First Baseman are some of the slower players to develop. The average time for a college first baseman to make it to the majors is 3.69 years. The average for a high school first baseman is 5.64 years. This time can be reduced if a player has a higher skill level. Elite players only take 2.8 years out of college and 4.28 out of high school. These are just averages. First Baseman don't really have skills that should take as long to develop as, say, a catcher, but they do. They need time to learn to identify pitches and utilize their power in ways that impact the game. A lot of times, they are stuck in the minors because veteran MLB players move from the other positions to first base and block their path.
On average, each MLB team carries two first baseman throughout the year. The starter usually plays in 144 games and the backup gets into 77. They are often used in the DH role as well intermittently. I'll lump in DH stats below as well, as AL teams carry a DH and if they do get into games, it's often as a 1B. Most teams carry a third corner bat type of player, whether taht is a 1B or a RF. They average just 21 games and 49 at bats but they do use a roster spot on this third corner bat above and beyond the DH.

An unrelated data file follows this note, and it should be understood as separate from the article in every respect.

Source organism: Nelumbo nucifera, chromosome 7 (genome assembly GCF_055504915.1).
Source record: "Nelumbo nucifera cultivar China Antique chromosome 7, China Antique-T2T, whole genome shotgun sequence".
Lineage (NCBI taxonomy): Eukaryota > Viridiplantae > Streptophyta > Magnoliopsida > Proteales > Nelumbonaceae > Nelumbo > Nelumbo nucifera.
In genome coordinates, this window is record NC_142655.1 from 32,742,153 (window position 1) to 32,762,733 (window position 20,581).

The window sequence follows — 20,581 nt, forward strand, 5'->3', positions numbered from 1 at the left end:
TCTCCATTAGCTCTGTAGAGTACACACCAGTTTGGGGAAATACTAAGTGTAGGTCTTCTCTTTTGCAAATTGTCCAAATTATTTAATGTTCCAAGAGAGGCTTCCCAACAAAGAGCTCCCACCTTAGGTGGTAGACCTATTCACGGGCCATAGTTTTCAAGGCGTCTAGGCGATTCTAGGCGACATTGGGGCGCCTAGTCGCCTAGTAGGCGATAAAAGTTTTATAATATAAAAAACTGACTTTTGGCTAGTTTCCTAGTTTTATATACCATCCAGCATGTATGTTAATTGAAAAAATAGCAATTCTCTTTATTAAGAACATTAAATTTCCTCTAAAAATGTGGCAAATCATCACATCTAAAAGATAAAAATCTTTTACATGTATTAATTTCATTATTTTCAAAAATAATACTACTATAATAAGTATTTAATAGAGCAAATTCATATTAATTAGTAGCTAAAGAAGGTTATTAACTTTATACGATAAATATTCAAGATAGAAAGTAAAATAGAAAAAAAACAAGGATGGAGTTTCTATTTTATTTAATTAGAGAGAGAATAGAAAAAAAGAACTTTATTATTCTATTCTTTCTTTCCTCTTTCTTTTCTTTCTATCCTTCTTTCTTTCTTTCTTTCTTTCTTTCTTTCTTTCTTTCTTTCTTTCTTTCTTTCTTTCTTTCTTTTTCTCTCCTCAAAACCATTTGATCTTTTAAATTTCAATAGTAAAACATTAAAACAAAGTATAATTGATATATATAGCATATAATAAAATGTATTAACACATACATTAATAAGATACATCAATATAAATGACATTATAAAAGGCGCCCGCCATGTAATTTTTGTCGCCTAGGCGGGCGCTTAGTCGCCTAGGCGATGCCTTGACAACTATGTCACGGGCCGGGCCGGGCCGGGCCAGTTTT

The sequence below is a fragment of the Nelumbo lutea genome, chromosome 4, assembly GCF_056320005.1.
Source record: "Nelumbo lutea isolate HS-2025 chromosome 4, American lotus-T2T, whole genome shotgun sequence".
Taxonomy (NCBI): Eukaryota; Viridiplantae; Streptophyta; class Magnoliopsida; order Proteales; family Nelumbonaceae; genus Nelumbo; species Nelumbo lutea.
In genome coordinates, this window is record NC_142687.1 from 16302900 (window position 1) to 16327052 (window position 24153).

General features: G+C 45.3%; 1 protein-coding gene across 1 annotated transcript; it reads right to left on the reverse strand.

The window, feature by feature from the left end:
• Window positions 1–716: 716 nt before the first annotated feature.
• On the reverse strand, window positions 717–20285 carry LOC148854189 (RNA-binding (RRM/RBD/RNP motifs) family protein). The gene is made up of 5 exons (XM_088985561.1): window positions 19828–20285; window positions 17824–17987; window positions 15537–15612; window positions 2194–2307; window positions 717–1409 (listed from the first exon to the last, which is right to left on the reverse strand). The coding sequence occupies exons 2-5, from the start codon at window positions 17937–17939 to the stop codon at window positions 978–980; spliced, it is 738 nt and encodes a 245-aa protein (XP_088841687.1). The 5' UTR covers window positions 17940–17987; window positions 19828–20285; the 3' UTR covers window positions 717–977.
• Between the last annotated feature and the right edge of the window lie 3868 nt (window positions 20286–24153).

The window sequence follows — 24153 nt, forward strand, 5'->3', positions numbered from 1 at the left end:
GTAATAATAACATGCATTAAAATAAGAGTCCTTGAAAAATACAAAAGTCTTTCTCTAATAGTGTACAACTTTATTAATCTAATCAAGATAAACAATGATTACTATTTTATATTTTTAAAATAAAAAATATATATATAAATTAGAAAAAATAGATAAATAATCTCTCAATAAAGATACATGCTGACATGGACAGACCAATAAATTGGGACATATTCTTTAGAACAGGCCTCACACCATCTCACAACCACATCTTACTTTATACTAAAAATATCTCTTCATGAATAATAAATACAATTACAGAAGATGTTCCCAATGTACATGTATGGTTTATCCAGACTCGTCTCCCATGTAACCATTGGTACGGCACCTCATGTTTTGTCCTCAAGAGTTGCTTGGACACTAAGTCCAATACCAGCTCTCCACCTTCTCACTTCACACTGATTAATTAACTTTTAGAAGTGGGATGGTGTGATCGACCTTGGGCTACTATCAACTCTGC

First Baseman are typically slow, less athletic, have mediocre arms but can hit with power and for average. Average is less neccesary but the elite usually possess high end hitting and power.
Using stats from 2009-2013, here are the positional averages.
This is to give perspective on how many MLB players come from each age group. I hope it shows how amazing even backup players are. You have to be a special player to make it to the majors and the best of the best to be good. Most ages only have 2 or 3 starter caliber players. It shows how much of a success it is for a team to develop a player to get them to the majors.